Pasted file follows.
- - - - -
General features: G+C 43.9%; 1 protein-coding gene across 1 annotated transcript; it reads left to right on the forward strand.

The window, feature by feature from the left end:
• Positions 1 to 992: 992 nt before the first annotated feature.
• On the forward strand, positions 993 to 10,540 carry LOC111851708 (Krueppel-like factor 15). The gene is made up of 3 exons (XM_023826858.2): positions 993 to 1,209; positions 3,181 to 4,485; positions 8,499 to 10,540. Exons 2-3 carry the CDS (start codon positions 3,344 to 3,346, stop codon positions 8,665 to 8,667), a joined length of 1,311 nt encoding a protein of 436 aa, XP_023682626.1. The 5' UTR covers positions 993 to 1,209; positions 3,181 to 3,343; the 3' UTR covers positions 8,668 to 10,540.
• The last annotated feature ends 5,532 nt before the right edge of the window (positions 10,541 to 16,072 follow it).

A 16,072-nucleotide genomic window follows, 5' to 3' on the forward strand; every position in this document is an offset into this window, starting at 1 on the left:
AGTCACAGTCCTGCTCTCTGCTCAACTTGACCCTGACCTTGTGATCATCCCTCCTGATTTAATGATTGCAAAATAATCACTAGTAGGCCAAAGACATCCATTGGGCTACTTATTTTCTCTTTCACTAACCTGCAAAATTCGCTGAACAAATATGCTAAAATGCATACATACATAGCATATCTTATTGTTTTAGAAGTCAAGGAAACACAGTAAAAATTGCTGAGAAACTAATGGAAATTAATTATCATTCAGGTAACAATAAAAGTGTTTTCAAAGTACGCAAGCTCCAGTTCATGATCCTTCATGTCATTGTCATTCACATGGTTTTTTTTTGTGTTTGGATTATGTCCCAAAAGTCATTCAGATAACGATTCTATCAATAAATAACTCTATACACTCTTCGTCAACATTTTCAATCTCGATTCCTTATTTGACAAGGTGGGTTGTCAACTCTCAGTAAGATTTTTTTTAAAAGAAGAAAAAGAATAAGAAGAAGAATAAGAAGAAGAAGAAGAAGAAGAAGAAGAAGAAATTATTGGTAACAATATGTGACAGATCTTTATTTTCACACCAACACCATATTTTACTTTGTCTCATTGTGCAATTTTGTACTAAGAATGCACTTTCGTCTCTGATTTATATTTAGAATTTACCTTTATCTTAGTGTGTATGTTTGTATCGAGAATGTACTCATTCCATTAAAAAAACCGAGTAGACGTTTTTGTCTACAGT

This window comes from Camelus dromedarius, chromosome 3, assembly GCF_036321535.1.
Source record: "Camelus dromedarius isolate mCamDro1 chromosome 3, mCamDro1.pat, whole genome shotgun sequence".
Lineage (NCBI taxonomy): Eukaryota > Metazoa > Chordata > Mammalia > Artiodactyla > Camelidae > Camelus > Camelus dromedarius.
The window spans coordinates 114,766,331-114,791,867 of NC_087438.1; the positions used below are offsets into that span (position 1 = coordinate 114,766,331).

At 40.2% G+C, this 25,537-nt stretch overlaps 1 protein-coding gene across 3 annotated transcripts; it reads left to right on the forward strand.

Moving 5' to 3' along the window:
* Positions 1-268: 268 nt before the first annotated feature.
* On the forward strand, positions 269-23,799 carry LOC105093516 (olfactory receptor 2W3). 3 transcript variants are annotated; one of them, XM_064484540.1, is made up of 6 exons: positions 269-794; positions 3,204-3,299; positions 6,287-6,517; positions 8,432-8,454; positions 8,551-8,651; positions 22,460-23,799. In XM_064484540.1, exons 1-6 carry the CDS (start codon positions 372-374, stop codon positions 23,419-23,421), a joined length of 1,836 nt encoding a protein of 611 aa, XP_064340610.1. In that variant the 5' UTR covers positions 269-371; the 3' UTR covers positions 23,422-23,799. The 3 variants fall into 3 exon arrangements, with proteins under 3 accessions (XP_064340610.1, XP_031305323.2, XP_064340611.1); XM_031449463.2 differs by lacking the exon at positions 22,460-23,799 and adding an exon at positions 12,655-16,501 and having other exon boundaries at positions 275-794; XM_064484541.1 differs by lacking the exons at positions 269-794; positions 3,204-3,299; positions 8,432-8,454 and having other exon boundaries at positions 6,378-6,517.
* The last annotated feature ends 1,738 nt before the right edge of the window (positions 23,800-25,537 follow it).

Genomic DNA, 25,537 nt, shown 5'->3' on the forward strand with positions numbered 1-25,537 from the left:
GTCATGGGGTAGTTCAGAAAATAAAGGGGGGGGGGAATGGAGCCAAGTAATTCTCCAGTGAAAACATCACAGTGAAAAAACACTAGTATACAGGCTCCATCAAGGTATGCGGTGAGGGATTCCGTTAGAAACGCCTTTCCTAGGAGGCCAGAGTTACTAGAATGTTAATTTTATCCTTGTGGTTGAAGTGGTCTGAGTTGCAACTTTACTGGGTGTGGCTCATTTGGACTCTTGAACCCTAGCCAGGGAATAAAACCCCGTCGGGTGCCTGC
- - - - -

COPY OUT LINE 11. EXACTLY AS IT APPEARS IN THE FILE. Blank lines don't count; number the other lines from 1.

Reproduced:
The window spans coordinates 114,766,331-114,791,867 of NC_087438.1; the positions used below are offsets into that span (position 1 = coordinate 114,766,331).